Finding Al Capone
By: Linnea Crowther
6 years ago
Several years ago, a good friend and I embarked on a day trip that took us all over Chicagoland. Starting at her apartment on the north side of the city, we journeyed (10+ miles on Chicago surface streets really do feel like a journey) first to Arlington Heights and its Japanese supermarket, Mitsuwa (we share a love for Japanese snacks that borders on addiction). Next we headed southwest to Bartlett and the Hindu Temple of Greater Chicago to see its gorgeous architecture and landscaping.
By the time we left Bartlett for Hillside, we were calling the excursion our "Day of Culture." First Japanese culture, then Indian, and next something very different – Chicago mob culture, circa 1920s. Hillside is the home of Mount Carmel Cemetery, the final resting place of mobster Al Capone.
Mount Carmel is an interesting place to visit even without that notorious criminal's grave. A predominantly Italian-American cemetery, it's filled with headstones bearing one of that culture's hallmarks – ceramic photos of the deceased. These photos, usually oval-shaped and inset in the stone above the name, were popular in Italy (and here too, as Italians immigrated to America) in the first half of the 20th century. Walking through any cemetery gives you a chance to peer into the lives of the past, but Mount Carmel offers even more insight than most. More than just reading names, dates, and a few carefully-chosen words, we can see the very images of the deceased.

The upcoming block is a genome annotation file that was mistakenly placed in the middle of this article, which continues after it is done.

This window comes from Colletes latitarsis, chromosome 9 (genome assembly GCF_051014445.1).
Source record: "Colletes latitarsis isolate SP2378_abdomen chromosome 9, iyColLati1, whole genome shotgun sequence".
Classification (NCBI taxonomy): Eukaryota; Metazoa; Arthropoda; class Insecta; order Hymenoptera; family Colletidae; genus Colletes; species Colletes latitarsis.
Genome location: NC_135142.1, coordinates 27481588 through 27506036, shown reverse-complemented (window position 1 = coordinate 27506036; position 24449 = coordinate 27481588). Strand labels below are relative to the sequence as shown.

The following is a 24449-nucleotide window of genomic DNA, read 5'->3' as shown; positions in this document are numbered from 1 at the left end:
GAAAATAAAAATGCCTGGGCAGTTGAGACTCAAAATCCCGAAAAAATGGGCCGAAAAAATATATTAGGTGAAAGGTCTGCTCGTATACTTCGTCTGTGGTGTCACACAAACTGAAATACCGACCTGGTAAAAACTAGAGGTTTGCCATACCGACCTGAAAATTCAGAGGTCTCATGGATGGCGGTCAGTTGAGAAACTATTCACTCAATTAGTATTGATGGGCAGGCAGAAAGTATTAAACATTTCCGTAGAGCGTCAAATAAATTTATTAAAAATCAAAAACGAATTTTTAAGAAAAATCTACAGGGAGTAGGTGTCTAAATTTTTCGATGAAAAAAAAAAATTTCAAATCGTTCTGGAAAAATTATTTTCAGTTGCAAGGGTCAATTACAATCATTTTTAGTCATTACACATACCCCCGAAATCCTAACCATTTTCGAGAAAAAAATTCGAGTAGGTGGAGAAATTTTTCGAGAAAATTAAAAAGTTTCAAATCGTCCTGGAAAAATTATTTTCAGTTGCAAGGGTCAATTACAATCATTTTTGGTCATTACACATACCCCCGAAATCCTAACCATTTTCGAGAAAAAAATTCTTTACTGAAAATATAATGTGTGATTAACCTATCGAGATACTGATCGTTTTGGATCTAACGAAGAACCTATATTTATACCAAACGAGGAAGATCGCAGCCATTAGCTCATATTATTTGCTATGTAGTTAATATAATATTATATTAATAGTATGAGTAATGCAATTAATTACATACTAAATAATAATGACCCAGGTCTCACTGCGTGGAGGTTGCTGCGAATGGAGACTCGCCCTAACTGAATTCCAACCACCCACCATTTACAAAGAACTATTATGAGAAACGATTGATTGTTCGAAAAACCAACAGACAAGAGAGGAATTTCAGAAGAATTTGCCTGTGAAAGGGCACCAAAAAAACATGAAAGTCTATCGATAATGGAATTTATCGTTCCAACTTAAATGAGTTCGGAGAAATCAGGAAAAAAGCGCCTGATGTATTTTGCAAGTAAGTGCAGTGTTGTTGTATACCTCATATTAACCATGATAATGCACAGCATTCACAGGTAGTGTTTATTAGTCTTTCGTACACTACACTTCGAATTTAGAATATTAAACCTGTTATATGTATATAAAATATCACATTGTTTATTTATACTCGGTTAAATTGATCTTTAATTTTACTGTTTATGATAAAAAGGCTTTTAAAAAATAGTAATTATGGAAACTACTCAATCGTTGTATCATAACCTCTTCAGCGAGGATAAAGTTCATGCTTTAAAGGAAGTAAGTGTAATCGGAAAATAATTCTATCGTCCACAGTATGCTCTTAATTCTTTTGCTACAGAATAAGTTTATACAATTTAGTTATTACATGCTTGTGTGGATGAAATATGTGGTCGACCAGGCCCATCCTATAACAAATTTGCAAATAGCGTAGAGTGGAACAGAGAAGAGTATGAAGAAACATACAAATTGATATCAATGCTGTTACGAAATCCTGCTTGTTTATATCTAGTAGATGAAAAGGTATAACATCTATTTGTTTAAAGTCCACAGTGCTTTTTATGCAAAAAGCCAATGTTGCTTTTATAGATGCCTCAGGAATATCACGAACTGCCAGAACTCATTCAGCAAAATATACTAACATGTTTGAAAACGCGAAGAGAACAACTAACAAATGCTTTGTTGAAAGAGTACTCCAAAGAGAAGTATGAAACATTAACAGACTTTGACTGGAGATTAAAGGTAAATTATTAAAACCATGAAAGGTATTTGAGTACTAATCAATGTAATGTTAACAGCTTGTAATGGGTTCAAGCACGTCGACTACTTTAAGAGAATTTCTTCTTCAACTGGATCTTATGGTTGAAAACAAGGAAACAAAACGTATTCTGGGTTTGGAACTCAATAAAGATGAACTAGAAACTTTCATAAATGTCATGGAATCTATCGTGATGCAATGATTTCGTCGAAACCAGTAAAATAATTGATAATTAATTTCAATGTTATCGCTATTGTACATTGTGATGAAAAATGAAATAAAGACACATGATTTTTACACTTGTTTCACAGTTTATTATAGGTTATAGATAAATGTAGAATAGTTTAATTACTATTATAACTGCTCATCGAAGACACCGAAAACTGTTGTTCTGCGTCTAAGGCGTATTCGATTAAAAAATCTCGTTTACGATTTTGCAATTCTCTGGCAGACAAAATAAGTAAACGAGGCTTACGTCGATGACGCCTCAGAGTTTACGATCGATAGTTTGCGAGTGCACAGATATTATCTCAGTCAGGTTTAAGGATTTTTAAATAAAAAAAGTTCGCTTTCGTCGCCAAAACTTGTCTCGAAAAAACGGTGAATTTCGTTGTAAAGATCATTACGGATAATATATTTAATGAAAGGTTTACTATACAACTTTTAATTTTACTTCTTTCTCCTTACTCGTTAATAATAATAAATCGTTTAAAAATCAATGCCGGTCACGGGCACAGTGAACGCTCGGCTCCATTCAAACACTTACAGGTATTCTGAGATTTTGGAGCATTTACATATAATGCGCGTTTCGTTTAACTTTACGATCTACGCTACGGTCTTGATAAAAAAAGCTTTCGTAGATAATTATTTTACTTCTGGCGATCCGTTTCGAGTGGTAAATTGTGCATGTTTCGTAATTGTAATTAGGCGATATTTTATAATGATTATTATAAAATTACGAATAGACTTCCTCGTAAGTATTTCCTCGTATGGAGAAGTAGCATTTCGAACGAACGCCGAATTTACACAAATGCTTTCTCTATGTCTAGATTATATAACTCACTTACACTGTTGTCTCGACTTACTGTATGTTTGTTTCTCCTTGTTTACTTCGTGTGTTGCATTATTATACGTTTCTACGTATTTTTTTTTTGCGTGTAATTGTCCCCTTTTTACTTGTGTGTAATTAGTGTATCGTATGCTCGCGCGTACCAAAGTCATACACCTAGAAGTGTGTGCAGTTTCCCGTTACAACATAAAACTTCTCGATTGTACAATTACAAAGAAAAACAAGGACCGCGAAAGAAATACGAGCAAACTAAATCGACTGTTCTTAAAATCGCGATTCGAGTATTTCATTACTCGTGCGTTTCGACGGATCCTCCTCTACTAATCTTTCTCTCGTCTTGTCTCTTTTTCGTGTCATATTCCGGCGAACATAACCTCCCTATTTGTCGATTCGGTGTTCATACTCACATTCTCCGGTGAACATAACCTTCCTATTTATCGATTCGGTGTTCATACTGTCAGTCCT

Not so in Capone's case. You might think the man who ruled a criminal empire would have the most ostentatious grave of them all – with the biggest ceramic photo of them all. Instead, the grave is small, flush to the ground, and hidden behind a bush. If you don't know where to look, you're going to wander around for quite a while trying to find it (as we did). And the inscription is simple: Alphonse Capone, 1899 – 1947 (no months or days, though the full truth is that he was born Jan. 17, 1899 and died Jan. 25, 1947, 65 years ago today), and a brief epitaph: "My Jesus Mercy."
So there wasn't much to see once we reached Capone's grave, but we stayed for a while anyway. We took a couple of pictures, lost now several cell phones back. We looked around at the nearby stones, gazing into the eyes of someone's long-dead loved ones. And we thought about the sense it makes for a big, violent man to have a small, unobtrusive gravestone. It might be the opposite of what one would expect for Capone, but it feels a bit like poetic justice.